Features, canada, united states, defence, space

By OMX | April 18, 2018

This week, the Aerospace Corporation’s Center for Space Policy and Strategy (CSPS) released their newest policy paper, "Alliance Rationales and Roadblocks: A U.S.-Canada Space Study."

Here's what you need to know about the strengths, weaknesses, and reasoning behind the U.S.-Canadian partnership in national security and space.

The report focuses on the U.S.-Canadian space partnership and explores various rationales for partnering, identifies potential barriers to maximizing the partnership, and outlines important lessons and observations.

“Today’s security environment drives the need for a strong network of allies and partners,” said the executive director of CSPS, Jamie Morin. “This study identifies keys to successfully strengthening that network, so we can enhance partnerships in the space domain.”

Why is there a partnership?

"Canada has had a lengthy and diverse national security space relationship with the United States and serves as an ideal case study to assess the rationales for partnering, the barriers to maximizing the partnership, and identifying key lessons in driving forward." - Alliance Rationales and Roadblocks

The U.S. and Canada have long been close geopolitical and defence allies. The CSPC report specifically identifies the following factors as positive benefits of the U.S.-Canadian partnership:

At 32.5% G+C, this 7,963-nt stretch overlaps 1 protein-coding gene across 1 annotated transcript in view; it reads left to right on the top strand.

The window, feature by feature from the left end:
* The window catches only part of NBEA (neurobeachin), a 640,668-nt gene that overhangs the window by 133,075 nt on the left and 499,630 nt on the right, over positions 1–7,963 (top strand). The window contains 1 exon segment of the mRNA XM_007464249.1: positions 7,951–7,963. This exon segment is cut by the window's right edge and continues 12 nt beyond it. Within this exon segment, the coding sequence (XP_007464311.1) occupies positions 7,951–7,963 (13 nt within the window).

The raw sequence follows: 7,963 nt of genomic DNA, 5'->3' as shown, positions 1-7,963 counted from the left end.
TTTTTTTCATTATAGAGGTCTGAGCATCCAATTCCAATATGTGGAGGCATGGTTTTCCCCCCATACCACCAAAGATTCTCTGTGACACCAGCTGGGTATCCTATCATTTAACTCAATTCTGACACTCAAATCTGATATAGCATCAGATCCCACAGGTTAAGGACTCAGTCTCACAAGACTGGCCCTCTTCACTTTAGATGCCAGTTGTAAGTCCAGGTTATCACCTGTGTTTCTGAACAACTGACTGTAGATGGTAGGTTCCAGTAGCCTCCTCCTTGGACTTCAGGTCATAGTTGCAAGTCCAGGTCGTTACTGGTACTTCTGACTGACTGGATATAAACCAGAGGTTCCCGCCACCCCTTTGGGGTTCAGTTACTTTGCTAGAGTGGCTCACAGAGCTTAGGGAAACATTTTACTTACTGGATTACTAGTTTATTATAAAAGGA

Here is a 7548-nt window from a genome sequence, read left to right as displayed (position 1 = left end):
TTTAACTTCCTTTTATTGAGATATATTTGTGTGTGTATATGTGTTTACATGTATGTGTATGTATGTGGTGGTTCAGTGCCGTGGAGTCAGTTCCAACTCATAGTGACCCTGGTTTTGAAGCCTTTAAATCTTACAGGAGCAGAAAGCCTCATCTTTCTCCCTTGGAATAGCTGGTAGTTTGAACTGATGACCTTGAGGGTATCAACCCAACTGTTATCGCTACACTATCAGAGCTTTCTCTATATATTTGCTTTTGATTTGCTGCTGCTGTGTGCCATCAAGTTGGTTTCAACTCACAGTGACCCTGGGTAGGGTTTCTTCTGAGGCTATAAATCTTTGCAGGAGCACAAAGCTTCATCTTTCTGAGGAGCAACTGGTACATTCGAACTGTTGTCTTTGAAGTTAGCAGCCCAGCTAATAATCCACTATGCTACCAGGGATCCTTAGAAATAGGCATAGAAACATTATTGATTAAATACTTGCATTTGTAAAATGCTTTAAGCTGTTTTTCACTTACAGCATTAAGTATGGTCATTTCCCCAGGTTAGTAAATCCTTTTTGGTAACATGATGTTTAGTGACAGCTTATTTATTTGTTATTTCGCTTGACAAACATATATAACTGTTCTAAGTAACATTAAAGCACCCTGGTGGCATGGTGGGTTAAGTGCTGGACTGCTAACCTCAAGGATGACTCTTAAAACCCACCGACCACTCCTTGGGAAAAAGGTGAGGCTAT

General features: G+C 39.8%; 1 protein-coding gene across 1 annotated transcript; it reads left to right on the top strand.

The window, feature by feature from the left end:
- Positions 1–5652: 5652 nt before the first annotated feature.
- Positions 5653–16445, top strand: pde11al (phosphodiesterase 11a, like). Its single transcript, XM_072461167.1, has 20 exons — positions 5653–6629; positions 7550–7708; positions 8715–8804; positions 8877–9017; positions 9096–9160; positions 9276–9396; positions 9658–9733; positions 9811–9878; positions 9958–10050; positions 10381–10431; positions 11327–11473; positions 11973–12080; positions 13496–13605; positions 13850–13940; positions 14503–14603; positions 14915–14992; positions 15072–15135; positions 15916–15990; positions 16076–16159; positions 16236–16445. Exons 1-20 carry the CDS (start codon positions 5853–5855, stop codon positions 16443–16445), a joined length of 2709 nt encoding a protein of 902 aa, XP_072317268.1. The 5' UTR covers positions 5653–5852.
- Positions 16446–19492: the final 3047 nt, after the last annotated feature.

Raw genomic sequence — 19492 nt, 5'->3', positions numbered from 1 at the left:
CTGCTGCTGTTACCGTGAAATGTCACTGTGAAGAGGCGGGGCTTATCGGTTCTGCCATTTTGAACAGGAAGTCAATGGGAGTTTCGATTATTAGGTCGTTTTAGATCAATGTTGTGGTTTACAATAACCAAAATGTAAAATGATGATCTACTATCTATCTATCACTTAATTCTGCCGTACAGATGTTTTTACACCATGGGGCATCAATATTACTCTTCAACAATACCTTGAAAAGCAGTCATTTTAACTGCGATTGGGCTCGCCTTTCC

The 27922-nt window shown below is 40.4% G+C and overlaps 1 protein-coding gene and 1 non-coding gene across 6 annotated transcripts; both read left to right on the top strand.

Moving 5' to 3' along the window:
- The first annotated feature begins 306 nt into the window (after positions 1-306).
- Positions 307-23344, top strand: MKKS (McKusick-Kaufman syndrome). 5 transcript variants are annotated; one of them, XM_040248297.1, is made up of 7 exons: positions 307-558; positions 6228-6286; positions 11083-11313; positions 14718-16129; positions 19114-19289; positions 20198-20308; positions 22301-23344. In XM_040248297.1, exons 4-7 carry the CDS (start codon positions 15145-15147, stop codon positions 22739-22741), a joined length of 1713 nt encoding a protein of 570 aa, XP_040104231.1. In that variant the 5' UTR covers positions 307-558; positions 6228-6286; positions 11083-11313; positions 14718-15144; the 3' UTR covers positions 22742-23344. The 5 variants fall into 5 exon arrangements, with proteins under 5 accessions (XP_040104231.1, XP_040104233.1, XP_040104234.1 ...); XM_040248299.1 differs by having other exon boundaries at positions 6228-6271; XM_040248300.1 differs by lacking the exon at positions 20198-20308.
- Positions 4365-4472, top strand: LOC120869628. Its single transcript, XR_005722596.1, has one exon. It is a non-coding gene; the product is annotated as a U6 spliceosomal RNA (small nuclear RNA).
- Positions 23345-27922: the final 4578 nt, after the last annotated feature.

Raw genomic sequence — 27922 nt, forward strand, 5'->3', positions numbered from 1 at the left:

• Bolstering deterrence
  • Increasing resources
  • Supplying information
  • Providing geographic advantage
  • Enhancing international legitimacy.

How does Canada contribute?

CSPS emphasizes Canada's contributions to the U.S. national security space enterprise, especially in areas such as:

  • Ballistic missile warning
  • Space situational awareness
  • Satellite communications
  • Geospatial intelligence
  • Search and rescue
  • Personnel exchanges and liaison officers

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Why is the U.S.-Canada partnership so effective?

The USPS report identifies three main lessons that explain the U.S.-Canadian partnership's success:

1. Active involvement of senior leaders

This is essential to reducing barriers and advocating for partners.

2. Formal written instruments

This simplifies and streamlines the political and bureaucratic processes.

3. A clear understanding of allied systems and capabilities

This is particularly important to establish from the beginning of development so that further development proceeds on mutually-understood terms.

What are the barriers to more effective partnership?

Common barriers to effective cooperation, including those found between the U.S. and Canada, involve differences in:

  • Legal and political systems
  • Organizational structures
  • Technological capabilities
  • Budgeting priorities
  • Cultural norms

You can read the full 13 page report here

About The Center for Space Policy and Strategy

THE CSPS provides nonpartisan research and strategic analysis to decisionmakers. The Center is part of The Aerospace Corporation, a nonprofit organization that advises the government on complex space enterprise and systems engineering problems

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